OKR Methodology – PART 1 – Length, Sequence, Communication



What’s up Forumites!

Asana claims it’s vision includes OKR features within its software (https://asana.com/vision #LoveIt #CantWait #Excited!) and dedicated OKR software is on the rise (https://blog.betterworks.com/choose-okrs-software-right-way/) so my questions are relevant. Here are resources I consumed which led to my questions:

DISCLAIMER: I’m 100% aware the answer is often “it depends on context” so that’s NOT what I’m looking for here, instead I’m trying to discovers the principles you all use to make decisions in various contexts. I’m hoping we can discuss actual scenarios that DO call for more black and white/concrete answer or at the very least we could discuss these things with as much granularity as possible to avoid the generic copout answer of “it’s not a perfect science, we’ll never have certainty, etc”. We already know that so hopefully we can drill down to specifics and maximize conversation stimulation for everyone! :blush:


OKR Methodology – PART 1 – Length, Sequence, Communication


On pages.51-2 of the OKR book mentioned above John Doerr states “the best practice may be a parallel, dual cadence, with short horizon OKRs (for here and now) supporting annual OKRs and longer-term strategies. Keep in mind though, it’s the shorter term OKRs that drive the actual work. They keep the annual OKRs honest and executed” and then “the best OKR cadence is the one that fits the context and culture of your business.”

QUESTION#1 : What principles has your company/team chosen to guide their OKR cycle length?

QUESTION#2 : What specific scenarios in your setting require which specific cycle length in your experience?

QUESTION#3 : Do you allow different OKR cycle lengths to overlap, be sequential, or both (ex: an Annual OKR in progress at the same time as Quarterly OKRs under it)? What specific scenarios would you not allow overlapping OKR cycles any why?


Google’s OKR sequence of events (pg.267 of previously mentioned book) involves the following steps:

A. Week 6 to 2 before Q1 (plan Company Level Annual OKRs and Q1 OKRs)
B. Week 2 before Q1 (communicate upcoming Company Level Annual OKR’s and Q1 OKRs)
C. Week 2 to 0 before Q1 (plan Team Level OKRs based on Company Level OKRs)
D. Start of Q1 (communicate Team Level Annual and/or Q1 OKRs)
E. tart of Q1 to Week 1 of Q1 (plan Employee Level Q1 OKRs)
F. Week 1 of Q1 (communicate Employee Level Q1 OKRs)
G. Middle of Q1 (check-in and recalibration if needed)
H. Near end of Q1 or slightly after Q1 (reflect and score/grade Company, Team, Employee Level Q1 OKRs)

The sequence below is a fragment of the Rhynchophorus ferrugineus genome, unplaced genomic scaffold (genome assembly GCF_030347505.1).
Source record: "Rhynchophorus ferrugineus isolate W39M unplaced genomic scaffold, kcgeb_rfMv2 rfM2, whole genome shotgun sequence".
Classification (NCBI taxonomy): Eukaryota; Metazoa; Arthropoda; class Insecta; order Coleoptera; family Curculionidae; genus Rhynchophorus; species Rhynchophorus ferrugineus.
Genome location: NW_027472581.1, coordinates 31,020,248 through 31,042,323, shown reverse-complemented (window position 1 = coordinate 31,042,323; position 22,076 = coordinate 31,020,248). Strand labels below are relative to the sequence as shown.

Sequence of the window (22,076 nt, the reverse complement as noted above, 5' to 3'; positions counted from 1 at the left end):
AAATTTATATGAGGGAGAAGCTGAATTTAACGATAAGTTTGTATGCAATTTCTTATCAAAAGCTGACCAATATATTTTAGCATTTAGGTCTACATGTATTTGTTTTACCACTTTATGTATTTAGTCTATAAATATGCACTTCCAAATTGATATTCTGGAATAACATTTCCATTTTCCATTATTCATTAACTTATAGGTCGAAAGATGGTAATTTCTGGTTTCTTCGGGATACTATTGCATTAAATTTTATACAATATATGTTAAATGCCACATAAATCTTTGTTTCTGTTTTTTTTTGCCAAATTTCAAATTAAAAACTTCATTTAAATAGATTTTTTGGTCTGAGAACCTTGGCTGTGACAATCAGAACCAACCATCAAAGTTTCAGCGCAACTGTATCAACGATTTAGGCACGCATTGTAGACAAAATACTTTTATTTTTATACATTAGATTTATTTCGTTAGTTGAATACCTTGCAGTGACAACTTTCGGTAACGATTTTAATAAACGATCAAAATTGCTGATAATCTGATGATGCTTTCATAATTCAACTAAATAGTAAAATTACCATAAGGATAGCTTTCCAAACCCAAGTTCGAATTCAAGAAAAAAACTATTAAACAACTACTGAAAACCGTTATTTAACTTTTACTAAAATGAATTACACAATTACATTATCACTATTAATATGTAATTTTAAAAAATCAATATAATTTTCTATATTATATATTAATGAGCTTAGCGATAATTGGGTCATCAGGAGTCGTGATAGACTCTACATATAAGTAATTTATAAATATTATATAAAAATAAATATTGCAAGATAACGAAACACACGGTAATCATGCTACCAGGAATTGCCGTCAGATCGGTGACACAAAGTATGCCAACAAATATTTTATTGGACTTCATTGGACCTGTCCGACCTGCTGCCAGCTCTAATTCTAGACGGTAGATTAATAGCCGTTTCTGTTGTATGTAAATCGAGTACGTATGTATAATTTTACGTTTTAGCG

QUESTION#4 : In your experience, between steps C and D, do Teams have their own Annual OKRs or just one quarter at a time OKRs? Any specific reasons why it should or should not be policy to have/not have Team Level annual OKRs vs only Company Level annual OKRs?

In terms of step G, said OKR book states:

  • Pg.114 “without frequent status updates, goals slide into irrelevance; the gap between plan and reality widens by the day.”
  • Pg.117 “OKRs don’t require daily tracking. But regular check-ins preferably weekly – are essential to prevent slippage.”
  • Pg.119 “for best results, OKRs are scrutinized several times per quarter by contributors and their managers. On top of these one-on-ones, teams and departments hold regular meeting to evaluate progress toward shared objectives.”
  • Pg.119 “at Google the frequency of team check-ins varies with the business needs of the moment, the gap between predicted outcomes and execution, the quality of intragroup communication, and the groups size and location(s). The more disperse the team’s members the more frequently they touch base. Googles benchmark check-in cycle is monthly at a minimum.”
  • Pg.276 “to sustain high performance, encourage weekly one-on-one OKR meetings between contributors and managers, plus monthly department meetings.”

QUESTION#5 : In your experience how often should both Annual and Quarterly OKRs be updated with scores/grades? What specific business scenarios does more frequent vs less frequently check-in and/or gradings make the most sense in your experience?

Communicating OKRs:

To continue fostering buy-in and focus, consistently communicating OKR seems very important. Yet this is an area of little consensus as far as I can tell for how exactly companies goes about doing this. The previously mentioned OKR book states on pg.275 “Use all-hands meetings to explain why an OKR is important to the organization. Then keep repeating the message until you’re tired of hearing yourself.”

QUESTION#6 : In your experience what methods are best to communicate, and more importantly remind people, of OKR’s across the organization? Just a series of emails? Make them into posters/signs all around the business walls/bathrooms/meeting rooms/etc? How do you most enjoy communicating and reminding people of the goals at hand?


. . . . see Part 2 HERE

OKR Methodology – PART 2 – Output & Autonomy
OKR Methodology – PART 4 – Amount, Nature, Pairing KRs, Guarantees
OKR Methodology – PART 5 – Assignment, Performance Evaluation
OKR Methodology – PART 3 – Grading, Judgments, Types, Reviews